As a bit of a challenge and Strathpuffer training me and Robin decided to tackle the Rob Roy Way (http://www.robroyway.com/ ) in a one-er. It seemed possible – 124km of mostly good tracks from Drymen up through the Trossachs and Bredalbane. The target was the 8:30pm train home from the finish in Pitlochry. Cheap advanced tickets were confidently purchased. We planned for a 7am start in Drymen so it would involve quite a bit of riding in the dark.
We needed to average around 11km/h including breaks to make it comfortably. A lot of the route is on good tracks, using parts of national cycle network and minor roads so this seemed like no problem. We both had an eye on the deteriorating weather forecast from a few days in advance. First it was meant to be windy and showery. Then very wet and windy. Then very wet and windy followed by heavy snow. Naturally we dismissed the amber weather warnings and decided it probably wouldn’t be that bad.
The start in Drymen heads up the steep hill towards Gartmore. The forecast rain hadn’t arrived and it felt good to be off in cold but still conditions. Things started to look a bit ropey after about four minutes, when the road started to have a covering of snow. Progress was good along the tracks to Aberfoyle as we passed the Corrie Aqueduct that carries water to Glasgow. The Roman Pont du Gard aqueduct it is not, but interesting anyway.
We had daylight as we climbed steeply out of Aberfoyle and there were some great views of snow covered hills. The singletrack across the Menteith hills was quite challenging with lots of slippy boulders and boggy sections. It was at this point I got wet feet. Robin had managed to get his feet wet in Drymen by standing in a puddle so I was thankful for at least one hour of dry feet. Fast forest tracks with great view north over Loch Venachar quickly brought us to Callender.
We were well ahead of schedule and feeling energetic. The cycle route out of Callender was underwater as the river had started to flood and the Fall of Leny were looking awesome. Never good signs for a bike ride. The rain turned to sleet but the going was good and we arrived in Strathyre still going strong. Thankfully there was a steep climb out of Strathyre which allowed feet and hands to thaw after the windchill on the fast section.
It had now started to snow heavily with up to 3” on the high parts of the track. It was fresh snow so OK to ride and progress was being made. I’m lucky not to suffer from cold hands normally, but by now I was suffering. We found some shelter in a bus stop to change wet gloves and thaw out a little. We decided it was really miserable but still much better than being at Braehead or Silverburn two days before Christmas.
The track climbs up through Glen Ogle to Killin along an old railway that traverses the glen through giant boulders and viaducts. Unfortunately the snow was getting worse and there were up to 6” on exposed sections. It had also changed from “fun snow” to “claggy snow”. Assuming it was possible to find a gear that wasn’t frozen and the wheels weren’t jammed in the frame, we were able to do 5km/h at full effort. I was regretting my choice of semi slick tyres at this point. I’d also borrowed a bright yellow Fizik Gobi demo saddle off of Dales. It was a bit risky testing it out on such a long ride but it turned out to be brilliant, so at least that reduced the suffering a little. Another odd phenomenon was observed – Robin’s 29er wheels didn’t seem to collect snow. I pretty much had solid wheels by the end so maybe this is a marketing opportunity missed. It’s yet to be seen if 650b wheels provide the ideal balance between snow shedding and reduced inertia.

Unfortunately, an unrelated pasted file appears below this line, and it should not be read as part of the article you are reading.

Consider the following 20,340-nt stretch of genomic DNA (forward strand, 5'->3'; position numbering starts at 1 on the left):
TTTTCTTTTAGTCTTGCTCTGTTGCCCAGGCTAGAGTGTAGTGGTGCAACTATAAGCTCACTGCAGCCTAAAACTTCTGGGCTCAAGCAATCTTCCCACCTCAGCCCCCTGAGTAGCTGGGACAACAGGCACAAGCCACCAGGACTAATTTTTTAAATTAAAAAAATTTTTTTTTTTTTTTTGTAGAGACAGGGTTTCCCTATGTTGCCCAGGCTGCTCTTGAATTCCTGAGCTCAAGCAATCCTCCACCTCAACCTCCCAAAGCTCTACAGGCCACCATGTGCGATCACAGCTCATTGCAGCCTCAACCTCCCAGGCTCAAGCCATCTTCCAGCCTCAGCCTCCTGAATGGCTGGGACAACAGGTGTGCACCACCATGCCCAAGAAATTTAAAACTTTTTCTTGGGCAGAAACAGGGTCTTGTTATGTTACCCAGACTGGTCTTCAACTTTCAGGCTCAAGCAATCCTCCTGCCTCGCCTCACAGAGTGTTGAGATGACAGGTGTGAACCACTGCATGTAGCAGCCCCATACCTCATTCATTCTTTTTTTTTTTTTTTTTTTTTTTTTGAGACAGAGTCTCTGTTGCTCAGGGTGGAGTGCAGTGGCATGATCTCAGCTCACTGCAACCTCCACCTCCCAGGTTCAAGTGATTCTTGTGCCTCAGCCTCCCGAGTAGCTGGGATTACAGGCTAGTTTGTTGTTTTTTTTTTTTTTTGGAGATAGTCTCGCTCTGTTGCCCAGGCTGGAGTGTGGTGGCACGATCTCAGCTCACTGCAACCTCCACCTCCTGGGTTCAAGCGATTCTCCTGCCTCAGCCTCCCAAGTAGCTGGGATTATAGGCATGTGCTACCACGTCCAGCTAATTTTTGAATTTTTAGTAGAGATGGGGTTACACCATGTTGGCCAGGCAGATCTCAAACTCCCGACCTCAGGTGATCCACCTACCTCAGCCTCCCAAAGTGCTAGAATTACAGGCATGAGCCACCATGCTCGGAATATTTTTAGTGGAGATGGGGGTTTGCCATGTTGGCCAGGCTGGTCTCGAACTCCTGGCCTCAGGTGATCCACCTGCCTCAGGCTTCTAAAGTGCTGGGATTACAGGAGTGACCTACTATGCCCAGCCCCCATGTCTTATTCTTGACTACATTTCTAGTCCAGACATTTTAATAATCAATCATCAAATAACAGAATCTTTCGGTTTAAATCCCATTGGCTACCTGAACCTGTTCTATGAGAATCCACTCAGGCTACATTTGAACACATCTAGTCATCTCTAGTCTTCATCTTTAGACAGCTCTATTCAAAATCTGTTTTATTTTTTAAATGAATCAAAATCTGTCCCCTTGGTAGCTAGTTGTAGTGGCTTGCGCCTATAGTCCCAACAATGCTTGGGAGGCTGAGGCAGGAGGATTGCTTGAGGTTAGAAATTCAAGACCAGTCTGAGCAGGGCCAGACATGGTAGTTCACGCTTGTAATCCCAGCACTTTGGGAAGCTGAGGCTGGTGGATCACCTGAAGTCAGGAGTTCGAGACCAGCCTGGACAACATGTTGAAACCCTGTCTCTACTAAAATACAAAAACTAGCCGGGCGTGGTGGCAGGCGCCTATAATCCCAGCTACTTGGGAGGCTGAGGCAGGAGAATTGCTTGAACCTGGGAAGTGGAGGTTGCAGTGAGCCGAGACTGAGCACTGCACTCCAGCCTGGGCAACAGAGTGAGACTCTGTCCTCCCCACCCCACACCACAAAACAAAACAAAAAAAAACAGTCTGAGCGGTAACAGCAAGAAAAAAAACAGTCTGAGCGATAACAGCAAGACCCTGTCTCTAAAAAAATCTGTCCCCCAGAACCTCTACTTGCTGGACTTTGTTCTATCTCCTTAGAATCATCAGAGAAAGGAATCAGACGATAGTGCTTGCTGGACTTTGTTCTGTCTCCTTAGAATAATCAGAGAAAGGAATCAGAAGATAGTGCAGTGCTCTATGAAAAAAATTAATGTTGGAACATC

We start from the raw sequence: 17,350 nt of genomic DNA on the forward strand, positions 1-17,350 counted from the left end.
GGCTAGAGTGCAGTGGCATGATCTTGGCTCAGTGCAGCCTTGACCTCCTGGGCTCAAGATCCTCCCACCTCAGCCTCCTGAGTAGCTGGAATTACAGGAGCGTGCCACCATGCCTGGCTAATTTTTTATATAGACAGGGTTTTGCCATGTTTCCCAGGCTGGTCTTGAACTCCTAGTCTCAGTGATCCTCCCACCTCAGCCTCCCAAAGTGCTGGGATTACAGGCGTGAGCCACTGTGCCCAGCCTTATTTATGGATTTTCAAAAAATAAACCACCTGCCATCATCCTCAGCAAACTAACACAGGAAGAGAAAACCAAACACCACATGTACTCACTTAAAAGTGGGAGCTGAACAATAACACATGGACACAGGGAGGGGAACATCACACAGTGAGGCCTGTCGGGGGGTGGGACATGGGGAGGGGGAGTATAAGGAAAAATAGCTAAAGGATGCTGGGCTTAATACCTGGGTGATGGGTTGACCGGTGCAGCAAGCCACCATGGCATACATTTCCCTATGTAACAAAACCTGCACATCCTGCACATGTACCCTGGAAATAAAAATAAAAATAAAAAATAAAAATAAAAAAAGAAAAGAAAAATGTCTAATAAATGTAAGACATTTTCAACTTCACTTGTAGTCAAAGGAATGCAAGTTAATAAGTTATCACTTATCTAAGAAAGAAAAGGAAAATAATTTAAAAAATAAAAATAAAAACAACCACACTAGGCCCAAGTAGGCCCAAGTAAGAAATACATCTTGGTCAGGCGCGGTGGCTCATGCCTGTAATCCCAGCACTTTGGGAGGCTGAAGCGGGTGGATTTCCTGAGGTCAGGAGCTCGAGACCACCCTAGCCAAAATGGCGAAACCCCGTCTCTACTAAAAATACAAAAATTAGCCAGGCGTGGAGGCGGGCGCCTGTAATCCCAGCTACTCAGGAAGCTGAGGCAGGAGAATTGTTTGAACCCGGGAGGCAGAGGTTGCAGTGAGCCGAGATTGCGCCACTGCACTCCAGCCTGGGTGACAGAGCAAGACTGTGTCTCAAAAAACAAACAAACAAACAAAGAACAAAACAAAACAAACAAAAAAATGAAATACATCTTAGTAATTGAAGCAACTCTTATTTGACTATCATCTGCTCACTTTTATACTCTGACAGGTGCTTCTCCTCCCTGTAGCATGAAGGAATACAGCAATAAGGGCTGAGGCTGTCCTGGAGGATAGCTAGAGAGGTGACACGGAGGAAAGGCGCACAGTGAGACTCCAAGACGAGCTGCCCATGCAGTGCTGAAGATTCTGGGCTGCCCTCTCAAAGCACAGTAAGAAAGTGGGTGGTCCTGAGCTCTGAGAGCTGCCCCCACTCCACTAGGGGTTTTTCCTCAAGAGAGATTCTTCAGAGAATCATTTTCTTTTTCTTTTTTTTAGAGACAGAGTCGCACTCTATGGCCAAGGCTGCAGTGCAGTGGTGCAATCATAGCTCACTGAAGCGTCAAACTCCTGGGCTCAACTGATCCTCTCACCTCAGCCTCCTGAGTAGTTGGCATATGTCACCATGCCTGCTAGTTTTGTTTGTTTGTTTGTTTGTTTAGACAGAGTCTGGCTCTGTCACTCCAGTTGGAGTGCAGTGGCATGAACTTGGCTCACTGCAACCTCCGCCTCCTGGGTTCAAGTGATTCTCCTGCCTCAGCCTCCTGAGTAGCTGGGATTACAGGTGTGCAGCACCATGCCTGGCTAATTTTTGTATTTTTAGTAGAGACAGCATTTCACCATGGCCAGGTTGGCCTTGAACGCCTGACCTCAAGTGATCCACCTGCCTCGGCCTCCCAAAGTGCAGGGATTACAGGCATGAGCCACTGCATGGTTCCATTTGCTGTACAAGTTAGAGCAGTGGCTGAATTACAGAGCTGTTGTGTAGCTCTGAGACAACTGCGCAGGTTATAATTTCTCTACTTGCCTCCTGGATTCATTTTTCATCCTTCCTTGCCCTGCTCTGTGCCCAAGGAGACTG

The objective had changed from getting to Pitlochry to just getting to Killin. It took two and half hours to go ten miles through the snow. We were over half way to Pitlochry but the route climbs to over 500m on the second half and stays high most of the way. It just wasn’t going to be possible in these conditions and it would get dark soon.
We were also wet and cold and the slightest mishap could easily have turned into an emergency so we retreated to the excellent McGregor’s Cafe in Killin (it’s a community run project and has a really nice feel compared to a lot of “tourist” cafes in the area).
Robin spoke to his wife Becky who declared us a pair of pussies for not getting to Pitlochry. So to at least regain some credibility we decided we had to get back without calling for a lift. So plan B emerged – ride to Crianlarich (21km away) and pick up the
WHW to the Drovers Inn. We could then, suitably refreshed, catch the evening train back from Ardlui. The road to Crianlarich was OK apart from getting lashed with salt and grit from the passing traffic. It was good to be back off road on the WHW but riding on the snow covered rock was tough going after such a long day. The Drovers was a welcome sight and we managed to dry off before catching the train home. It was 106km all in from Drymen, so a good day out. We hadn’t managed to reach Pitlochry but it was good training for Strathpuffer. Sometimes it’s just not meant to be, but at least it was better than going shopping at Braehead.
I’d still be very keen to do the whole route next year. It would be ideal on a cross bike and takes in great scenery and nice villages. There are also options to add on more interesting mountain bike sections. Hopefully one for April / May 2014.